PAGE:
Thursday, April 11, 2013

Some Thoughts on Malicious Software Prevention and Protection

Today I got a message from a business associate of mine apologizing for a delay in the work, because he'd been hit by malicious software (malware). As it turned out, I replied, computer security is what passes for a day job for me. So I came up with some instructions for him to help improve his security. These should be fairly easy for a non-technical person to use, though a moderately technical person may need to set things up.

Leave feedback in the comments if you agree, disagree or have any additions. Here's the list, in order of what I'm calling Return on PITA (ROP) - or, most benefit for the least pain wins.

Preventing malware infection

  1. Make your account a "Limited User" instead of "Administrator". This prevents the malware from running on your system without you first entering your password.
  2. If you are running Windows, make sure you are on 7 or higher. Windows 7 provides lots more security controls that balance protection with usability. One key feature is AppLocker which prevents unknown software from running without entering your password. The downloadable tool EMET enhances protections and Windows Defender is excellent, free anti-virus software.
  3. Keep all your software updated. Windows does a nice job of updating itself, but other software isn't always as good. I don't generally like to recommend specific software, but in this case it's hard to find if I don't: Secunia PSI is free for personal use and keeps you updated about...well updates.
  4. Be skeptical before opening email attachments or links. This takes some practice, but it's as easy as stopping and asking whether something makes sense or not. Many of the email scams today look real, unless you apply some skepticism. Why would a) this person/company be b) sending me this information c) through email and d) how can I see if it's legit?

Reducing fallout from malware

  1. Work with your financial institution to increase account security. Many people erroneously assume that banks reimburse for financial loss from malware, but that's only for personal accounts. Banks differ in what they offer and can help you figure out what works best for you. 
  2. Use online backup storage. You can store your documents on the Internet securely, so if something happens to your computer you can still get your documents back. Several companies offer a small amount of storage for personal use for free. Also store software licenses so you can rebuild.
  3. Use password safe technology. This is software that will track your passwords and store them protected on your computer and the Internet, as well as generate strong passwords. This means you can have a strong, unique password for each website which reduces the likelihood of having multiple accounts compromised at once.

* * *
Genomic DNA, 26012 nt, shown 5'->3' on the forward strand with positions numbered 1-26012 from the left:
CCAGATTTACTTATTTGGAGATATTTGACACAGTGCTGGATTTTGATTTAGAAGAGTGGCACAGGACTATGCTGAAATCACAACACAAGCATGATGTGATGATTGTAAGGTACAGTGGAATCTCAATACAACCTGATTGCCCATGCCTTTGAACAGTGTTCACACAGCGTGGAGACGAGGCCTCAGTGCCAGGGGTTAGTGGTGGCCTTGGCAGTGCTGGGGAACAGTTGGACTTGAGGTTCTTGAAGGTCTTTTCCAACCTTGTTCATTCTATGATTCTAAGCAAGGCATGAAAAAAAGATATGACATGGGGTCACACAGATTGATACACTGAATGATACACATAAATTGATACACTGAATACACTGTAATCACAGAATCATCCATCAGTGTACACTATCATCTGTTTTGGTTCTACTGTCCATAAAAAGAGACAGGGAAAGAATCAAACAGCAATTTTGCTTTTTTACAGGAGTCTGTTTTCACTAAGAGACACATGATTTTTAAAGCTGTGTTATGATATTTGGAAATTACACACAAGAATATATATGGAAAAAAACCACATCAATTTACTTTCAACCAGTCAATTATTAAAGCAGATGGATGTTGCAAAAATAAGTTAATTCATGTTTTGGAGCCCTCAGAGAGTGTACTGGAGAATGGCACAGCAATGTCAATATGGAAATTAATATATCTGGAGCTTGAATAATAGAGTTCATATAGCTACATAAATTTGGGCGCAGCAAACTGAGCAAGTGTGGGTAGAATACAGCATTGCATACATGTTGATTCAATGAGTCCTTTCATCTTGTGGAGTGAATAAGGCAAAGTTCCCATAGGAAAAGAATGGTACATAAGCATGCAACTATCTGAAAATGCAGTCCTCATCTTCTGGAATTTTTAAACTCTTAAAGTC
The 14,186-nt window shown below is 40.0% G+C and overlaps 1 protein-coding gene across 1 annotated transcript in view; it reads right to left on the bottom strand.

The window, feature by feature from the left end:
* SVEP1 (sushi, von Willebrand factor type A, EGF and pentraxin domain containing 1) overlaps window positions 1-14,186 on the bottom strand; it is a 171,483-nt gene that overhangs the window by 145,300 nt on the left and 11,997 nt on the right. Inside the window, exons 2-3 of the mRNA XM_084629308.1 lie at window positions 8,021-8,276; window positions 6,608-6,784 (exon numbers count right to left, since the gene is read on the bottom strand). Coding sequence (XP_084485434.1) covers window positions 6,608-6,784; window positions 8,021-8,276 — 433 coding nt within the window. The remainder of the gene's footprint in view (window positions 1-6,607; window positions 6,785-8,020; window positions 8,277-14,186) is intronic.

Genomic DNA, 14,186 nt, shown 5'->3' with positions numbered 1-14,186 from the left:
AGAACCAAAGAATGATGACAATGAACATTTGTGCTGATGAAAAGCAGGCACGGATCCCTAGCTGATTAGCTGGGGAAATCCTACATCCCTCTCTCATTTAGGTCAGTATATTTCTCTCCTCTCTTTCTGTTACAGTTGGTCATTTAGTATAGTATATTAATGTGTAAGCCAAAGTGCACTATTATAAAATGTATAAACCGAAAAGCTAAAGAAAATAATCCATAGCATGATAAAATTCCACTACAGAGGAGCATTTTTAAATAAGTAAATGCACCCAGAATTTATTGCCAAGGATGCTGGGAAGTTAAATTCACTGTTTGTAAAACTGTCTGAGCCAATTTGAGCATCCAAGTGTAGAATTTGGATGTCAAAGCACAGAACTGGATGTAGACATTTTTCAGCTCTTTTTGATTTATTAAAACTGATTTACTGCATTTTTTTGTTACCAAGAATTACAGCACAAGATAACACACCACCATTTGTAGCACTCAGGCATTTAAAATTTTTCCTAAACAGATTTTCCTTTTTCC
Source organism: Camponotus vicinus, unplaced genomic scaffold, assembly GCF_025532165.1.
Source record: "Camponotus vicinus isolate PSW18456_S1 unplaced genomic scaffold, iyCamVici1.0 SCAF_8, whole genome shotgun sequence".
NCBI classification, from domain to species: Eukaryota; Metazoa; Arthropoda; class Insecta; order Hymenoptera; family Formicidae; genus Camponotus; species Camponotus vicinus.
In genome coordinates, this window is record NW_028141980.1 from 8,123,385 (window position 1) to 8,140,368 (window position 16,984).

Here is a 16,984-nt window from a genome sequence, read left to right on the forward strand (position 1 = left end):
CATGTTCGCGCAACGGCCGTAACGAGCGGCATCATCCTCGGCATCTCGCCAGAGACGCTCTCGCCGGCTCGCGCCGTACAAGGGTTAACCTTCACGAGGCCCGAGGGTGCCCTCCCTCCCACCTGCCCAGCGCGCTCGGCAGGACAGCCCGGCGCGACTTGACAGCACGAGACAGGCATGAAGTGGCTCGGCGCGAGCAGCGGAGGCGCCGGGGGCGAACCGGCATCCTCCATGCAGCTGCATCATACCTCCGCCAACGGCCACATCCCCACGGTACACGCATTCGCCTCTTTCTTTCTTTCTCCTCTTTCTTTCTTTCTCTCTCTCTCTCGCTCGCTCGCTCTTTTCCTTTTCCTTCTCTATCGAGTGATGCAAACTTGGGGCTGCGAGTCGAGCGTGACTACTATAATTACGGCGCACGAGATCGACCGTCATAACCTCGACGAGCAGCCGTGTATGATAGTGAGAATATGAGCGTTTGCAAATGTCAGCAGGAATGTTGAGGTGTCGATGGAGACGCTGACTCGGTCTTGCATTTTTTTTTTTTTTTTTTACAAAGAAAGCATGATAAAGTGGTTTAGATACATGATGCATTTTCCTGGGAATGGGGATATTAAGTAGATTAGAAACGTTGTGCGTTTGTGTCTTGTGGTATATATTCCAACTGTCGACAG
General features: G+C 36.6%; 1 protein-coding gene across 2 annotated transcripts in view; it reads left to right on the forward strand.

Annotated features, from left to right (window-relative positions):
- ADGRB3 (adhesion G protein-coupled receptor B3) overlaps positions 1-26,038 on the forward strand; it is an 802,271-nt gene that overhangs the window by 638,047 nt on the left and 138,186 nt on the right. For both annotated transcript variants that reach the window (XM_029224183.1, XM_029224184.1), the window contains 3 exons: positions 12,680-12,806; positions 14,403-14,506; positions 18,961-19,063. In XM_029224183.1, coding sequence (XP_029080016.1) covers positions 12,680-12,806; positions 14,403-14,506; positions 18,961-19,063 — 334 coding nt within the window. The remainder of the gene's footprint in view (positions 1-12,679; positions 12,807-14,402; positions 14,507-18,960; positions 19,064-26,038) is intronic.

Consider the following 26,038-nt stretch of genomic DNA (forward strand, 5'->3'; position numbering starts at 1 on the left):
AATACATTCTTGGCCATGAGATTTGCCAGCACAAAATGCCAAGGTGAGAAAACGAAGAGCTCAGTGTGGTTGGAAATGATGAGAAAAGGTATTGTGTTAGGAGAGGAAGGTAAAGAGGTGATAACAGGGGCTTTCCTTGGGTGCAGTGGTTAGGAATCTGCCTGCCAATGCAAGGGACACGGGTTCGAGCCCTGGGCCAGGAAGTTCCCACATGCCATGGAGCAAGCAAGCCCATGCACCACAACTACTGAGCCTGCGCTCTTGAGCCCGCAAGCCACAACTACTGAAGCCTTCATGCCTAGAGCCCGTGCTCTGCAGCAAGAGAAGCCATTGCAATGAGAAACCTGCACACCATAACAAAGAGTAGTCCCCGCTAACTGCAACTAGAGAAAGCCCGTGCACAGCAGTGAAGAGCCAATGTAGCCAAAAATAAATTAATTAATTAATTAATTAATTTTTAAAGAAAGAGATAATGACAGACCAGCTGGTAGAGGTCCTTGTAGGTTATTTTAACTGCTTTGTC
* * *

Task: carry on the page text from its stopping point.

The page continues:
Cleaning up after malware infection

  1. Notify financial institutions immediately. They will put more scrutiny on your transactions and can work with you to add security measures to your account.
  2. Even the best cleaning may leave malware behind. It's best to wipe everything and start over. Download applications from their legitimate website. Stored copies and third-party sites could have malware embedded in the legitimate software.
  3. Change passwords from a known-clean system. Start first with the websites that could cause the most damage, such as financial institutions or where you could have fraudulent charges against accounts (for example, iTunes and Skype).

Busting some common misconceptions about malware

Anti-virus and a firewall are NOT very effective. 
Your firewall is designed prevent random computers on the Internet from starting to talk to yours. But most malware is spread through the web and email, which means you start to talk with the computer with the malware. That means your firewall is largely useless.

Anti-virus software works by trying to know all of the malware out there and blocking it. The problem is that malware is generated faster than anti-virus can keep up, using techniques that ensure anti-virus companies don't see the exact malware you've downloaded. Anti-virus fails more often than it succeeds at blocking malware in real-world testing.

Malicious software is NOT just spread through sketchy sites.
Most malware today is actually spread through legitimate websites. Malicious attackers break into and store their malware legitimate sites, infecting visitors. It's also common for ads to contain malware  so even large and well-protected websites present some risk.

One web browser is NOT inherently more secure than another.
This was true at one time, but it's not anymore. Some malware still spreads by attacking the web browser, but much more will attack supporting applications like Adobe Reader or Sun Java - two technologies that are independent of your web browser.